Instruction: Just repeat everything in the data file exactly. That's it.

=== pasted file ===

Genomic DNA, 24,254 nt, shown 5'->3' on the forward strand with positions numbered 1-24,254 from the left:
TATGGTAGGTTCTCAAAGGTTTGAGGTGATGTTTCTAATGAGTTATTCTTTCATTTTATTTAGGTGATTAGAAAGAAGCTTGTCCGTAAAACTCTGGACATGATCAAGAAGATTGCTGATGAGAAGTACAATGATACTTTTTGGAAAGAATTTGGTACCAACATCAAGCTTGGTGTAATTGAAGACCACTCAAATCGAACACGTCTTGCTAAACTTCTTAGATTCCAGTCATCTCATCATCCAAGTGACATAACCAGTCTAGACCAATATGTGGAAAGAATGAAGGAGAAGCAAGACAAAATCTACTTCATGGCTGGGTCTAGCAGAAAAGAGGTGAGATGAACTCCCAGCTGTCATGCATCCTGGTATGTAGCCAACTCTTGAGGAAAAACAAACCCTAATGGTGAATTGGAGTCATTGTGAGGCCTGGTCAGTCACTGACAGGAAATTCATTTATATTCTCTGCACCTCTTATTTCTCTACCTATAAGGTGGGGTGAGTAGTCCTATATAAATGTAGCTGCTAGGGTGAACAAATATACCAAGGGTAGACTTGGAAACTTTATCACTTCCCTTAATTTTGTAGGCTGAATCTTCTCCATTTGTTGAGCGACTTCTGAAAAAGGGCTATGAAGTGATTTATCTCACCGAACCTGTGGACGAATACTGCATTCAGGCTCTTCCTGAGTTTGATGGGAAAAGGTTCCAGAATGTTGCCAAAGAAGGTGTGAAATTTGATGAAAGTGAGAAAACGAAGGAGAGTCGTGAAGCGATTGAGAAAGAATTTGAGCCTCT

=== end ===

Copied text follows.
Genomic DNA, 24,254 nt, shown 5'->3' on the forward strand with positions numbered 1-24,254 from the left:
TATGGTAGGTTCTCAAAGGTTTGAGGTGATGTTTCTAATGAGTTATTCTTTCATTTTATTTAGGTGATTAGAAAGAAGCTTGTCCGTAAAACTCTGGACATGATCAAGAAGATTGCTGATGAGAAGTACAATGATACTTTTTGGAAAGAATTTGGTACCAACATCAAGCTTGGTGTAATTGAAGACCACTCAAATCGAACACGTCTTGCTAAACTTCTTAGATTCCAGTCATCTCATCATCCAAGTGACATAACCAGTCTAGACCAATATGTGGAAAGAATGAAGGAGAAGCAAGACAAAATCTACTTCATGGCTGGGTCTAGCAGAAAAGAGGTGAGATGAACTCCCAGCTGTCATGCATCCTGGTATGTAGCCAACTCTTGAGGAAAAACAAACCCTAATGGTGAATTGGAGTCATTGTGAGGCCTGGTCAGTCACTGACAGGAAATTCATTTATATTCTCTGCACCTCTTATTTCTCTACCTATAAGGTGGGGTGAGTAGTCCTATATAAATGTAGCTGCTAGGGTGAACAAATATACCAAGGGTAGACTTGGAAACTTTATCACTTCCCTTAATTTTGTAGGCTGAATCTTCTCCATTTGTTGAGCGACTTCTGAAAAAGGGCTATGAAGTGATTTATCTCACCGAACCTGTGGACGAATACTGCATTCAGGCTCTTCCTGAGTTTGATGGGAAAAGGTTCCAGAATGTTGCCAAAGAAGGTGTGAAATTTGATGAAAGTGAGAAAACGAAGGAGAGTCGTGAAGCGATTGAGAAAGAATTTGAGCCTCT